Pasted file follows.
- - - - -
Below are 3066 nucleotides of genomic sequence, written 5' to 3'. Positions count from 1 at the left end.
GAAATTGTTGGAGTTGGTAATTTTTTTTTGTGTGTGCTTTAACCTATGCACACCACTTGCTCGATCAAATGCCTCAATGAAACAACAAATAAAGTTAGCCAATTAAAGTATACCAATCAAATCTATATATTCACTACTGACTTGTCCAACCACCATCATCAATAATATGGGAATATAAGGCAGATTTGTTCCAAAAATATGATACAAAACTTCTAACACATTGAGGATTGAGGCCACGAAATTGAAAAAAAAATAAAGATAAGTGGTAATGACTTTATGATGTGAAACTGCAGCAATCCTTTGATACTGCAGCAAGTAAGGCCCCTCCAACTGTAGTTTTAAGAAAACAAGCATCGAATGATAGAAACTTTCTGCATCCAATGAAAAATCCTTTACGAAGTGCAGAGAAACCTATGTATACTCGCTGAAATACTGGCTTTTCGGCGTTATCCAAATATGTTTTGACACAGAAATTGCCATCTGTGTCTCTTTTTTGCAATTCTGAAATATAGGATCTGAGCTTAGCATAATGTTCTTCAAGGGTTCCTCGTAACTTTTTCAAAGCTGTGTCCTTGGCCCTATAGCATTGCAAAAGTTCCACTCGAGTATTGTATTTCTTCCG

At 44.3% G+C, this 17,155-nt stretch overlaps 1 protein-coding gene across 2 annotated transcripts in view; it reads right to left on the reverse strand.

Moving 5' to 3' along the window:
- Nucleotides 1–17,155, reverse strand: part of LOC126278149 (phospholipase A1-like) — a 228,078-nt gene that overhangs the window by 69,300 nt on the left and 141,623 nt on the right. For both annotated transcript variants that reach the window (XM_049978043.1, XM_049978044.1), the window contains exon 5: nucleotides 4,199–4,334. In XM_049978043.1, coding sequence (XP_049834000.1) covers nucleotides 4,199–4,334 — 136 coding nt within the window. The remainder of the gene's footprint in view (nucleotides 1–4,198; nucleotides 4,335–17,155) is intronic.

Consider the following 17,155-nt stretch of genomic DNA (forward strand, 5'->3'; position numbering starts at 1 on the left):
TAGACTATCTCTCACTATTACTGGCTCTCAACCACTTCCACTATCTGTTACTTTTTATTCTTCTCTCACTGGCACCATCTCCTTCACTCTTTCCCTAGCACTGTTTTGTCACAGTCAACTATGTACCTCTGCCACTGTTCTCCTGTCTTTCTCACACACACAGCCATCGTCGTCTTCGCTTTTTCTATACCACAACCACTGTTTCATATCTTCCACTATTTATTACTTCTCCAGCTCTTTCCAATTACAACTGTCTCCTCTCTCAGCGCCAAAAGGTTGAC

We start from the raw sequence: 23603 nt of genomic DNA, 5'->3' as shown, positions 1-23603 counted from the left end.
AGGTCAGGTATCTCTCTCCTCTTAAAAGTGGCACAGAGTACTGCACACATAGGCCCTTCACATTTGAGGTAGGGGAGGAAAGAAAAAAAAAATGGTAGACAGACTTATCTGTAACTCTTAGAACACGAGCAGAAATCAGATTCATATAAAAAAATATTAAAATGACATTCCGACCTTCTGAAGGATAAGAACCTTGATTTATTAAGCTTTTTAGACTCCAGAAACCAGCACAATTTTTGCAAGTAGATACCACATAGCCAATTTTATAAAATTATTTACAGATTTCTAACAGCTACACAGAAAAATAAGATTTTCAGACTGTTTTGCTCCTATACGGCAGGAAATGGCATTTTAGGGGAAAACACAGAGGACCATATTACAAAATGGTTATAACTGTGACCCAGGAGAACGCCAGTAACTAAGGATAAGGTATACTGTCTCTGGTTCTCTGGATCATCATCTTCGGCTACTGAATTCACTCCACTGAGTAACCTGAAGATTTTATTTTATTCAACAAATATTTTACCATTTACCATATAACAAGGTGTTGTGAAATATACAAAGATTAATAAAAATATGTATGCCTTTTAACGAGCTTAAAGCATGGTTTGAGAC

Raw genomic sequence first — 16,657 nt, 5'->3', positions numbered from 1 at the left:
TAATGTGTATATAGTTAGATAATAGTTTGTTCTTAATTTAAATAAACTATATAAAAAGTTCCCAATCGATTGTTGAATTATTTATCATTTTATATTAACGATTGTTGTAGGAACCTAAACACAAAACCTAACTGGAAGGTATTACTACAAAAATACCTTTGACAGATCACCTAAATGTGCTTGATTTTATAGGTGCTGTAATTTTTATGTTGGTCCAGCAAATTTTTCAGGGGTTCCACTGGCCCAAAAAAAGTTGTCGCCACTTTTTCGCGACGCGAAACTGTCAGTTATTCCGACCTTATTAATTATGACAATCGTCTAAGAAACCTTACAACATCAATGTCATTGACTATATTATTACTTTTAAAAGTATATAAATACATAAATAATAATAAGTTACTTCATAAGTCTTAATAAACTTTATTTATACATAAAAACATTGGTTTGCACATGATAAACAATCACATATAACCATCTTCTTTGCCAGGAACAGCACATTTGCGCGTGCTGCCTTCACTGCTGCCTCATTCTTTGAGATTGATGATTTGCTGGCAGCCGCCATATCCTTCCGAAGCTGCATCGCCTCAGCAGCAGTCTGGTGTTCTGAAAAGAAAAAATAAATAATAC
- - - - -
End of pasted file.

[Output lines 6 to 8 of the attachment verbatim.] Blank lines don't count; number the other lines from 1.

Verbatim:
Consider the following 17,155-nt stretch of genomic DNA (forward strand, 5'->3'; position numbering starts at 1 on the left):
TAGACTATCTCTCACTATTACTGGCTCTCAACCACTTCCACTATCTGTTACTTTTTATTCTTCTCTCACTGGCACCATCTCCTTCACTCTTTCCCTAGCACTGTTTTGTCACAGTCAACTATGTACCTCTGCCACTGTTCTCCTGTCTTTCTCACACACACAGCCATCGTCGTCTTCGCTTTTTCTATACCACAACCACTGTTTCATATCTTCCACTATTTATTACTTCTCCAGCTCTTTCCAATTACAACTGTCTCCTCTCTCAGCGCCAAAAGGTTGAC

We start from the raw sequence: 23603 nt of genomic DNA, 5'->3' as shown, positions 1-23603 counted from the left end.